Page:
The most famous of these was a five-volume worked published in 1797-99 by Augustin de Barruel, a French cleric. A synthesis of nearly every plot theory that had appeared up to that time, Barruel's book traced the alleged conspiracy from the Manichean heresy of the third century AD down through the Knights Templars in the Middle Ages and finally to the Masons and the Illuminati, who (he said) were ultimately successful in fomenting the French Revolution.

Barruel's book was the foundation of a vast legend about the Illuminati and their allies, lackeys, and dupes that has continued, with considerable elaboration, down to the present day. Well into the 20th century Barruel was still being quoted by other conspiracy writers.

What is striking, though, is not just the longevity of the theory, but the extent to which it was wholeheartedly believed. Even so prominent a figure as the English statesman Disraeli accepted unquestioningly the notion that secret societies were behind everything.

Perhaps the most prominent of the conspiracy theorists writing in English was Nesta Webster. Her books, such as World Revolution: The Plot Against Civilization and Secret Societies and Subversive Movements, were immensely popular--the latter, first published in 1924, went into an eighth edition in 1964.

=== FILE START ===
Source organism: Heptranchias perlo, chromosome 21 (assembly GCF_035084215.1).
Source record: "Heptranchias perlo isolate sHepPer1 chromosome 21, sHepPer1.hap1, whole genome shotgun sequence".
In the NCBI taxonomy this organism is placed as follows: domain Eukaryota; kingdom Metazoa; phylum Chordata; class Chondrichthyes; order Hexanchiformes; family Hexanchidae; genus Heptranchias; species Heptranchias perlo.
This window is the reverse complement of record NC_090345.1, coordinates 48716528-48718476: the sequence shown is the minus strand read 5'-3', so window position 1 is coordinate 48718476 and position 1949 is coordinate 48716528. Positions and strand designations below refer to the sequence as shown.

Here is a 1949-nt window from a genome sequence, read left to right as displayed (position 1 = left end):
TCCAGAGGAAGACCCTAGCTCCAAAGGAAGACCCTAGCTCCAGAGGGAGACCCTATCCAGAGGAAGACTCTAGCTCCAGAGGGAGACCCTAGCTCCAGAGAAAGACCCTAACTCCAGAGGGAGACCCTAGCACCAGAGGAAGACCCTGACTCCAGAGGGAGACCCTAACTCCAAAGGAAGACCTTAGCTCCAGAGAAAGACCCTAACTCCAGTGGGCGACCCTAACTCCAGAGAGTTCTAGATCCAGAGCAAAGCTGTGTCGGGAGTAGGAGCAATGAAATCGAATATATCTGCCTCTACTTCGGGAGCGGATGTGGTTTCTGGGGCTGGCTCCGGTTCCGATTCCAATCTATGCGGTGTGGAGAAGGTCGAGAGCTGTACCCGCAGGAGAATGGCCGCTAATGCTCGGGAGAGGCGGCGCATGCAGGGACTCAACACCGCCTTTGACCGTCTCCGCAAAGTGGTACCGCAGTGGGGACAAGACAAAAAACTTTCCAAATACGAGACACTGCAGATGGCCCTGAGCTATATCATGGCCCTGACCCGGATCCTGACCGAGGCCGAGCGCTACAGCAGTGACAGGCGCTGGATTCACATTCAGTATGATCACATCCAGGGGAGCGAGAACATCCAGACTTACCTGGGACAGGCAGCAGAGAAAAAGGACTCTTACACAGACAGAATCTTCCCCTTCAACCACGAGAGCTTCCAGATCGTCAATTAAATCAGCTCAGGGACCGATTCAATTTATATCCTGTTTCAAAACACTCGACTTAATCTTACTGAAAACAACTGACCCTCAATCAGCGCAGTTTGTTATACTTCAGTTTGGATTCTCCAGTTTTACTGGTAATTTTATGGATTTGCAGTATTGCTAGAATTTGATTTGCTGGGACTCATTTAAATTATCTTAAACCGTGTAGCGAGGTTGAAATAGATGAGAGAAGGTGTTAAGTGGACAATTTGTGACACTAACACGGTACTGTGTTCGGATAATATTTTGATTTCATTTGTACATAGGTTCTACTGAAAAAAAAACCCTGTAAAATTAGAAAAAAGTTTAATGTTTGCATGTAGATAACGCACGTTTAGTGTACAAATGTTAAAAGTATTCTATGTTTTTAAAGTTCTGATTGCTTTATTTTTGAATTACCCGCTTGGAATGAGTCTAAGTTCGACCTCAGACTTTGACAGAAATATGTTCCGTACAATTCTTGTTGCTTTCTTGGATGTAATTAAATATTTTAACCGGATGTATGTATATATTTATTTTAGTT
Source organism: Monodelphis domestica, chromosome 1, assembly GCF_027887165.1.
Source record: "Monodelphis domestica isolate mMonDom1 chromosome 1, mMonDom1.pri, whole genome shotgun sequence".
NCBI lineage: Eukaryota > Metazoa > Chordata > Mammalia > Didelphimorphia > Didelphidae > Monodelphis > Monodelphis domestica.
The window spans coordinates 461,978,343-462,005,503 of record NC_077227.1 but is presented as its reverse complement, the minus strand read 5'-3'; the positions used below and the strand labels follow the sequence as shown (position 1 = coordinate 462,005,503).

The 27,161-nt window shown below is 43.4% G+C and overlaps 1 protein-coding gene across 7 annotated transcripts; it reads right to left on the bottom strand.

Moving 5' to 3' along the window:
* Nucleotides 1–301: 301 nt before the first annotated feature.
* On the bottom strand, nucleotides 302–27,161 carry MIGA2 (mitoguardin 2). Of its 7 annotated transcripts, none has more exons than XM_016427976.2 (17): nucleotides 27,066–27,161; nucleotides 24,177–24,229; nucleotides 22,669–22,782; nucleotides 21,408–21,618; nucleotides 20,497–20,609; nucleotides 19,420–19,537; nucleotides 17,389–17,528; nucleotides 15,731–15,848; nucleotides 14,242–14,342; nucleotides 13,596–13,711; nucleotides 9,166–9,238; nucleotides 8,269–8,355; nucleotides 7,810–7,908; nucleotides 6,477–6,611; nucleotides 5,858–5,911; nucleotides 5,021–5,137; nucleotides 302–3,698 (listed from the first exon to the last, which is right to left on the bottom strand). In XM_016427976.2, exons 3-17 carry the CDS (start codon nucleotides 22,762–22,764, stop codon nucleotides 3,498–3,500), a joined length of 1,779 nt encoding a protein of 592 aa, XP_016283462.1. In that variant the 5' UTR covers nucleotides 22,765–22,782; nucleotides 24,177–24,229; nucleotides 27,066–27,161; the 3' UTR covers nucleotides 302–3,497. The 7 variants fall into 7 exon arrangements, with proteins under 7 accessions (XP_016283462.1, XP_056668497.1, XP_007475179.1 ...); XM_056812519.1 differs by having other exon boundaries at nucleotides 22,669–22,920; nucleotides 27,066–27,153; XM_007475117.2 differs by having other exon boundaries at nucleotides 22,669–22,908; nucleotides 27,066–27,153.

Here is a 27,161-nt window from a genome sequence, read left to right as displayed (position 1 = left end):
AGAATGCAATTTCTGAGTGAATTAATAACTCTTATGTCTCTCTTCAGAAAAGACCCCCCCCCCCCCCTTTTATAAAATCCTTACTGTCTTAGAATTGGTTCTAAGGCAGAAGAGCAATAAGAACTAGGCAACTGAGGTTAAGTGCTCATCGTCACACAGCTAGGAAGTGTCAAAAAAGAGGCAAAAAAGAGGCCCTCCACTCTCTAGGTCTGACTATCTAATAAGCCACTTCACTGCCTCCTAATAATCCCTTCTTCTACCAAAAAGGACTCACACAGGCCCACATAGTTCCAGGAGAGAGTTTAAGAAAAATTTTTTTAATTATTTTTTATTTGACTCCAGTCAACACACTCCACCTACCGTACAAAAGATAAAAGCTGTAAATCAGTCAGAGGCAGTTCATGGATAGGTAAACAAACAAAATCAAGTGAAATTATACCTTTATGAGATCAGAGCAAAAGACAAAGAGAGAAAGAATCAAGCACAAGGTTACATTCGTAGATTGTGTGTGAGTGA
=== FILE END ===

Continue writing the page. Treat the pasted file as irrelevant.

It is difficult in a short space to do justice to the all-encompassing grandeur of Ms. Webster's version of the Theory, but basically she felt that all the revolutionary events of 1789 through 1917 were the work of "illuminized freemasons," many of them German, who were allied with a group of apostate Jews who, among other things, controlled international finance. Lenin, she wrote, was "the agent of the great German-Jewish company that hopes to rule the world." Zionism and the efforts to liberate Ireland were also part of the plot.